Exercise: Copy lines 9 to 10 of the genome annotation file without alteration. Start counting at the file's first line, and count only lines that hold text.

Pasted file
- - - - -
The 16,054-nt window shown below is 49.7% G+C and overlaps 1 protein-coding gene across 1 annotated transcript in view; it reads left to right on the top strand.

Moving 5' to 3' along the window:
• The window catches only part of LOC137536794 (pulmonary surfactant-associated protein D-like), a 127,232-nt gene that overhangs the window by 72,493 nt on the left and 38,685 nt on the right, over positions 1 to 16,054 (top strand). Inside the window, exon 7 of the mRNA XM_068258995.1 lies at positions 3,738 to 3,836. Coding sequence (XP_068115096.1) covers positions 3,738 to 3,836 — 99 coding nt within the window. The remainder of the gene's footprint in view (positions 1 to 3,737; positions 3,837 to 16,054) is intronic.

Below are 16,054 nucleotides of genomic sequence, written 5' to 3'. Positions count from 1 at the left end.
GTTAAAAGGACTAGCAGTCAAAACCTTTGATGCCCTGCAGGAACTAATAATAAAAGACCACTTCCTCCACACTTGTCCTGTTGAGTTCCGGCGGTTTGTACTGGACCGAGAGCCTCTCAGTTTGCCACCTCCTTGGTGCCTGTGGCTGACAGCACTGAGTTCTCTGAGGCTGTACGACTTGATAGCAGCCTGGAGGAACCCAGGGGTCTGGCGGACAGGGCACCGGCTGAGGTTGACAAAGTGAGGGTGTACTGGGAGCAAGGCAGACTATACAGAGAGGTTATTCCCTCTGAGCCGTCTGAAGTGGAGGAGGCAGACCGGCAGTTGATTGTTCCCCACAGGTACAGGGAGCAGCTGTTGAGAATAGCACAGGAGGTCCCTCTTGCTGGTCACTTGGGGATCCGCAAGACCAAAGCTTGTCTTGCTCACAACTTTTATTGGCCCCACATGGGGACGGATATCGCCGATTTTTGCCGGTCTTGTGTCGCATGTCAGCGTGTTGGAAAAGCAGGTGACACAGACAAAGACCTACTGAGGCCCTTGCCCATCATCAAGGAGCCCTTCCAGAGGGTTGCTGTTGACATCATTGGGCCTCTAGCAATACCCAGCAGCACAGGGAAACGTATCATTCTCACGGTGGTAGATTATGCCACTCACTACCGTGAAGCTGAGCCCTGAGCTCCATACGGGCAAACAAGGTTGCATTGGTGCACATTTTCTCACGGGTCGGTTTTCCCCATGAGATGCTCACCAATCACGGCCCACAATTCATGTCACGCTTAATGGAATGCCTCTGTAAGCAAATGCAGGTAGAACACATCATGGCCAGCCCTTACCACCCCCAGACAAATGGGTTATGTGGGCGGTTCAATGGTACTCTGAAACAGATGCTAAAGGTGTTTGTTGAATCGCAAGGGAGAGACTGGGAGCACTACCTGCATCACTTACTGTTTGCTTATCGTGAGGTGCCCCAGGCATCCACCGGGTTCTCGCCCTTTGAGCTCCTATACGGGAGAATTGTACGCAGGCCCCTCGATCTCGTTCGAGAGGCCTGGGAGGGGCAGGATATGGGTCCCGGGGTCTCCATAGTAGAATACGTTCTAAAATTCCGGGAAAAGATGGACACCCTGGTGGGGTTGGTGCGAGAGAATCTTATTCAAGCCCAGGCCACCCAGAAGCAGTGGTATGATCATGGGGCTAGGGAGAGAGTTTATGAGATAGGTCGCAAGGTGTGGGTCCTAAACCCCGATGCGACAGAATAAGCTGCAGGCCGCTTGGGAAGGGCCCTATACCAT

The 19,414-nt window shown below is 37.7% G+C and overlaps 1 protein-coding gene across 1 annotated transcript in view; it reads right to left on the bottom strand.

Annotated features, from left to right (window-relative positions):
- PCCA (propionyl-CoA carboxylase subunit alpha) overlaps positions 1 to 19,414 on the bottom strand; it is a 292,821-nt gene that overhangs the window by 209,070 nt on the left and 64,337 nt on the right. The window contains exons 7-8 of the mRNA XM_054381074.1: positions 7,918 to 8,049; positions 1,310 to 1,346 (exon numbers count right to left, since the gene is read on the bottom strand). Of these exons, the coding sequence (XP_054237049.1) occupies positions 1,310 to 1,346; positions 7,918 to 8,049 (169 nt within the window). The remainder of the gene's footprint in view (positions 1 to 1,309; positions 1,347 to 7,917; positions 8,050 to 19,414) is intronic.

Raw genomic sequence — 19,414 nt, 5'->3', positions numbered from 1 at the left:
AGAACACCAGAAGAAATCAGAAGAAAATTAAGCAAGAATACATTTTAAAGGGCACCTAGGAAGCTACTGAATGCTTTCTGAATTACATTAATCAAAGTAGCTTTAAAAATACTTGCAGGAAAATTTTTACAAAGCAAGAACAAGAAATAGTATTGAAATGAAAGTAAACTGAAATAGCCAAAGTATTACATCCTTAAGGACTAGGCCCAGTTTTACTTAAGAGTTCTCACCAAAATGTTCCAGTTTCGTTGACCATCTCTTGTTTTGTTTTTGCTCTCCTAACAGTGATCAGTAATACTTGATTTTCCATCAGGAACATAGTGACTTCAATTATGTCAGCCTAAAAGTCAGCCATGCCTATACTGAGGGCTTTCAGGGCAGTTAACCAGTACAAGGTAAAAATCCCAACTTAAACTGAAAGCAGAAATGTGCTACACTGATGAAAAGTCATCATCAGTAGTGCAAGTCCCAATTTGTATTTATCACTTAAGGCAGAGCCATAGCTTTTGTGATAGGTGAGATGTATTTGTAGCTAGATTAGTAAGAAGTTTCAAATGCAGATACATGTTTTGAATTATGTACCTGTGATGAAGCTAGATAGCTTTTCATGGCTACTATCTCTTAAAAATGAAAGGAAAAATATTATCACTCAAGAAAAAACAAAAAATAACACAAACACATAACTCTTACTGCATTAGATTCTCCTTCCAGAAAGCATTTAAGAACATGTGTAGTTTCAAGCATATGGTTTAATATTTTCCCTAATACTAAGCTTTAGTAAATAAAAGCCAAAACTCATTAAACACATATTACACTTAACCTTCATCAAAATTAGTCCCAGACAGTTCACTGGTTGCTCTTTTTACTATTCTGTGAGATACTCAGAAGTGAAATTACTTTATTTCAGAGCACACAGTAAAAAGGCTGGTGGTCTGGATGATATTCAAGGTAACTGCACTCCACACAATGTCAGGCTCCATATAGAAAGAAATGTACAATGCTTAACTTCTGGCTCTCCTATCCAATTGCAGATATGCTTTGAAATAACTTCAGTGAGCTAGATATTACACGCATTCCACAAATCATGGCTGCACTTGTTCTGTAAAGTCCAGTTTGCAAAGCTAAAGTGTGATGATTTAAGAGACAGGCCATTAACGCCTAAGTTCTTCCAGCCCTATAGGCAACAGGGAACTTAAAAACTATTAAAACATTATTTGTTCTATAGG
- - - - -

Raw genomic sequence — 19,414 nt, 5'->3', positions numbered from 1 at the left:
AGAACACCAGAAGAAATCAGAAGAAAATTAAGCAAGAATACATTTTAAAGGGCACCTAGGAAGCTACTGAATGCTTTCTGAATTACATTAATCAAAGTAGCTTTAAAAATACTTGCAGGAAAATTTTTACAAAGCAAGAACAAGAAATAGTATTGAAATGAAAGTAAACTGAAATAGCCAAAGTATTACATCCTTAAGGACTAGGCCCAGTTTTACTTAAGAGTTCTCACCAAAATGTTCCAGTTTCGTTGACCATCTCTTGTTTTGTTTTTGCTCTCCTAACAGTGATCAGTAATACTTGATTTTCCATCAGGAACATAGTGACTTCAATTATGTCAGCCTAAAAGTCAGCCATGCCTATACTGAGGGCTTTCAGGGCAGTTAACCAGTACAAGGTAAAAATCCCAACTTAAACTGAAAGCAGAAATGTGCTACACTGATGAAAAGTCATCATCAGTAGTGCAAGTCCCAATTTGTATTTATCACTTAAGGCAGAGCCATAGCTTTTGTGATAGGTGAGATGTATTTGTAGCTAGATTAGTAAGAAGTTTCAAATGCAGATACATGTTTTGAATTATGTACCTGTGATGAAGCTAGATAGCTTTTCATGGCTACTATCTCTTAAAAATGAAAGGAAAAATATTATCACTCAAGAAAAAACAAAAAATAACACAAACACATAACTCTTACTGCATTAGATTCTCCTTCCAGAAAGCATTTAAGAACATGTGTAGTTTCAAGCATATGGTTTAATATTTTCCCTAATACTAAGCTTTAGTAAATAAAAGCCAAAACTCATTAAACACATATTACACTTAACCTTCATCAAAATTAGTCCCAGACAGTTCACTGGTTGCTCTTTTTACTATTCTGTGAGATACTCAGAAGTGAAATTACTTTATTTCAGAGCACACAGTAAAAAGGCTGGTGGTCTGGATGATATTCAAGGTAACTGCACTCCACACAATGTCAGGCTCCATATAGAAAGAAATGTACAATGCTTAACTTCTGGCTCTCCTATCCAATTGCAGATATGCTTTGAAATAACTTCAGTGAGCTAGATATTACACGCATTCCACAAATCATGGCTGCACTTGTTCTGTAAAGTCCAGTTTGCAAAGCTAAAGTGTGATGATTTAAGAGACAGGCCATTAACGCCTAAGTTCTTCCAGCCCTATAGGCAACAGGGAACTTAAAAACTATTAAAACATTATTTGTTCTATAGG